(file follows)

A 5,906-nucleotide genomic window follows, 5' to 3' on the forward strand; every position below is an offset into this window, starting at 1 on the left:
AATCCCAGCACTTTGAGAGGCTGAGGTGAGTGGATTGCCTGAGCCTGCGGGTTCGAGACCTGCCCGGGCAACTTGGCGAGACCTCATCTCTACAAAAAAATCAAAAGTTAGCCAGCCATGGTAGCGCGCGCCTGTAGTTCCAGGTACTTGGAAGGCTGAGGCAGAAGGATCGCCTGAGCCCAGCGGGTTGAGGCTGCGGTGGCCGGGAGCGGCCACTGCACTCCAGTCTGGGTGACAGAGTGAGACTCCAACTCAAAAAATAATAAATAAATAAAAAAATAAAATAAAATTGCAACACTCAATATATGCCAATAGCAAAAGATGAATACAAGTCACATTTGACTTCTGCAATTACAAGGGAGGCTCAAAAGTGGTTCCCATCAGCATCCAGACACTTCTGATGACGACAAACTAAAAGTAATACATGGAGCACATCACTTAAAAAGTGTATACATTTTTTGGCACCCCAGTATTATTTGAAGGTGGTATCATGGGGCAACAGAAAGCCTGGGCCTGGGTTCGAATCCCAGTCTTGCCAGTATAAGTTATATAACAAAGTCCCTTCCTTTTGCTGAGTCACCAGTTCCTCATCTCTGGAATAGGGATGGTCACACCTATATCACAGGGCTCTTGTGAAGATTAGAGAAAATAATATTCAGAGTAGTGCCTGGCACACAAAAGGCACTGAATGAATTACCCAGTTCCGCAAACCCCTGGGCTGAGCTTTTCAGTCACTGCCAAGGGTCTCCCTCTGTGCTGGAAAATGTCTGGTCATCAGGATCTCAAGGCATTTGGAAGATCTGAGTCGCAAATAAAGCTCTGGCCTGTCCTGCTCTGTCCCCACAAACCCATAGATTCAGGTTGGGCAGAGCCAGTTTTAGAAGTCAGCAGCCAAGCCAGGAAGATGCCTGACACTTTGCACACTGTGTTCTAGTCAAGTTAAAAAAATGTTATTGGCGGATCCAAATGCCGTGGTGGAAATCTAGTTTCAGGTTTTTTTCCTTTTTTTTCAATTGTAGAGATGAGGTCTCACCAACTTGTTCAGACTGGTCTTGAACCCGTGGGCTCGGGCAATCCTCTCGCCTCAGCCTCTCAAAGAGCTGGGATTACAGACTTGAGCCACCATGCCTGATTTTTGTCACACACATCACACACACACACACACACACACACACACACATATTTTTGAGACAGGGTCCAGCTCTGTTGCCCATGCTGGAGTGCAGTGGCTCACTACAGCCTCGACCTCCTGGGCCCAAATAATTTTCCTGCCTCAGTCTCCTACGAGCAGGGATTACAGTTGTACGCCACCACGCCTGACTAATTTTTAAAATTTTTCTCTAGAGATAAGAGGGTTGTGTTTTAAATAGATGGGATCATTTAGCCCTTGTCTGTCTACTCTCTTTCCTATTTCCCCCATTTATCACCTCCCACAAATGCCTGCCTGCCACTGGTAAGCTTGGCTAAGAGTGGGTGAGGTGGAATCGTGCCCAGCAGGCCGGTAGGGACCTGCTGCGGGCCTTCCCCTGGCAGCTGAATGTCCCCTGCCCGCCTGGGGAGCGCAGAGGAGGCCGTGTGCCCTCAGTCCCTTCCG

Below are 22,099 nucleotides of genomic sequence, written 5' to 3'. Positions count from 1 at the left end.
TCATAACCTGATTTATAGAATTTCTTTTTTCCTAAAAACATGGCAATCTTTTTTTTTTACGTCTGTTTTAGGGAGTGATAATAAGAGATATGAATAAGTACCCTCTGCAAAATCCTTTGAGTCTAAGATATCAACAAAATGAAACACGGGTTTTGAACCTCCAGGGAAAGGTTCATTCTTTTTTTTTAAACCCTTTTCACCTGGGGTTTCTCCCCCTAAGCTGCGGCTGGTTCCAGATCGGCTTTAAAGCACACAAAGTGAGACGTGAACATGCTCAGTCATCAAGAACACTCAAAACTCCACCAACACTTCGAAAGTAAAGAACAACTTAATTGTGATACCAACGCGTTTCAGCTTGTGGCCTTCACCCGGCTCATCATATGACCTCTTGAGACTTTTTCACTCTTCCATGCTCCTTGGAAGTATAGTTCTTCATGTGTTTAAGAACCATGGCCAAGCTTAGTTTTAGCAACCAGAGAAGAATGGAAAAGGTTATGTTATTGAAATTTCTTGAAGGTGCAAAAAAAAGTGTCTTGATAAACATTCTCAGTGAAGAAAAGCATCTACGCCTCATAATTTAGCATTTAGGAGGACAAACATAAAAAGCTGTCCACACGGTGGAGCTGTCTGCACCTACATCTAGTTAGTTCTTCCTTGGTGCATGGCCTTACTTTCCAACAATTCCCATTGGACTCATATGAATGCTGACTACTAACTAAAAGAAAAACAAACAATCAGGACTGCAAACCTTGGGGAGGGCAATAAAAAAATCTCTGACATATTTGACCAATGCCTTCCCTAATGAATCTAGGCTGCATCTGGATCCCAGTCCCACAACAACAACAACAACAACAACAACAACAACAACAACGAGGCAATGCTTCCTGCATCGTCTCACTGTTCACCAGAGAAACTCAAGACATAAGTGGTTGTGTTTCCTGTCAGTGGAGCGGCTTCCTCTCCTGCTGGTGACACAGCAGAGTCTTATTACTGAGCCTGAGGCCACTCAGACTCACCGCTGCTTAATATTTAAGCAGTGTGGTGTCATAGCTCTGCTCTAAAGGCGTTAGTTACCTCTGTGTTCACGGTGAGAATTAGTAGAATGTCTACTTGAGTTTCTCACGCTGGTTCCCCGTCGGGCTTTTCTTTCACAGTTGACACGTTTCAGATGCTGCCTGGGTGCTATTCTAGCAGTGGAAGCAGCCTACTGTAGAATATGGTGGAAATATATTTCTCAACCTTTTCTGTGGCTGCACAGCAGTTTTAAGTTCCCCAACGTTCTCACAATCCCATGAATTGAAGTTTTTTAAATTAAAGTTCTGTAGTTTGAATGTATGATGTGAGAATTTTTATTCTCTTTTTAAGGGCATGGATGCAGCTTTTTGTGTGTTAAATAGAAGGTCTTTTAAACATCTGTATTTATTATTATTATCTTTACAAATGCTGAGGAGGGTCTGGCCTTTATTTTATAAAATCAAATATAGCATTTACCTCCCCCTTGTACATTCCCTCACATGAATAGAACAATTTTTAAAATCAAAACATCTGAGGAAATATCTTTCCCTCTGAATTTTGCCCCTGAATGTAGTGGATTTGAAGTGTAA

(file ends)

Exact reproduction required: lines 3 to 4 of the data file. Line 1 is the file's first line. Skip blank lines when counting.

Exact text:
Below are 22,099 nucleotides of genomic sequence, written 5' to 3'. Positions count from 1 at the left end.
TCATAACCTGATTTATAGAATTTCTTTTTTCCTAAAAACATGGCAATCTTTTTTTTTTACGTCTGTTTTAGGGAGTGATAATAAGAGATATGAATAAGTACCCTCTGCAAAATCCTTTGAGTCTAAGATATCAACAAAATGAAACACGGGTTTTGAACCTCCAGGGAAAGGTTCATTCTTTTTTTTTAAACCCTTTTCACCTGGGGTTTCTCCCCCTAAGCTGCGGCTGGTTCCAGATCGGCTTTAAAGCACACAAAGTGAGACGTGAACATGCTCAGTCATCAAGAACACTCAAAACTCCACCAACACTTCGAAAGTAAAGAACAACTTAATTGTGATACCAACGCGTTTCAGCTTGTGGCCTTCACCCGGCTCATCATATGACCTCTTGAGACTTTTTCACTCTTCCATGCTCCTTGGAAGTATAGTTCTTCATGTGTTTAAGAACCATGGCCAAGCTTAGTTTTAGCAACCAGAGAAGAATGGAAAAGGTTATGTTATTGAAATTTCTTGAAGGTGCAAAAAAAAGTGTCTTGATAAACATTCTCAGTGAAGAAAAGCATCTACGCCTCATAATTTAGCATTTAGGAGGACAAACATAAAAAGCTGTCCACACGGTGGAGCTGTCTGCACCTACATCTAGTTAGTTCTTCCTTGGTGCATGGCCTTACTTTCCAACAATTCCCATTGGACTCATATGAATGCTGACTACTAACTAAAAGAAAAACAAACAATCAGGACTGCAAACCTTGGGGAGGGCAATAAAAAAATCTCTGACATATTTGACCAATGCCTTCCCTAATGAATCTAGGCTGCATCTGGATCCCAGTCCCACAACAACAACAACAACAACAACAACAACAACAACAACGAGGCAATGCTTCCTGCATCGTCTCACTGTTCACCAGAGAAACTCAAGACATAAGTGGTTGTGTTTCCTGTCAGTGGAGCGGCTTCCTCTCCTGCTGGTGACACAGCAGAGTCTTATTACTGAGCCTGAGGCCACTCAGACTCACCGCTGCTTAATATTTAAGCAGTGTGGTGTCATAGCTCTGCTCTAAAGGCGTTAGTTACCTCTGTGTTCACGGTGAGAATTAGTAGAATGTCTACTTGAGTTTCTCACGCTGGTTCCCCGTCGGGCTTTTCTTTCACAGTTGACACGTTTCAGATGCTGCCTGGGTGCTATTCTAGCAGTGGAAGCAGCCTACTGTAGAATATGGTGGAAATATATTTCTCAACCTTTTCTGTGGCTGCACAGCAGTTTTAAGTTCCCCAACGTTCTCACAATCCCATGAATTGAAGTTTTTTAAATTAAAGTTCTGTAGTTTGAATGTATGATGTGAGAATTTTTATTCTCTTTTTAAGGGCATGGATGCAGCTTTTTGTGTGTTAAATAGAAGGTCTTTTAAACATCTGTATTTATTATTATTATCTTTACAAATGCTGAGGAGGGTCTGGCCTTTATTTTATAAAATCAAATATAGCATTTACCTCCCCCTTGTACATTCCCTCACATGAATAGAACAATTTTTAAAATCAAAACATCTGAGGAAATATCTTTCCCTCTGAATTTTGCCCCTGAATGTAGTGGATTTGAAGTGTAA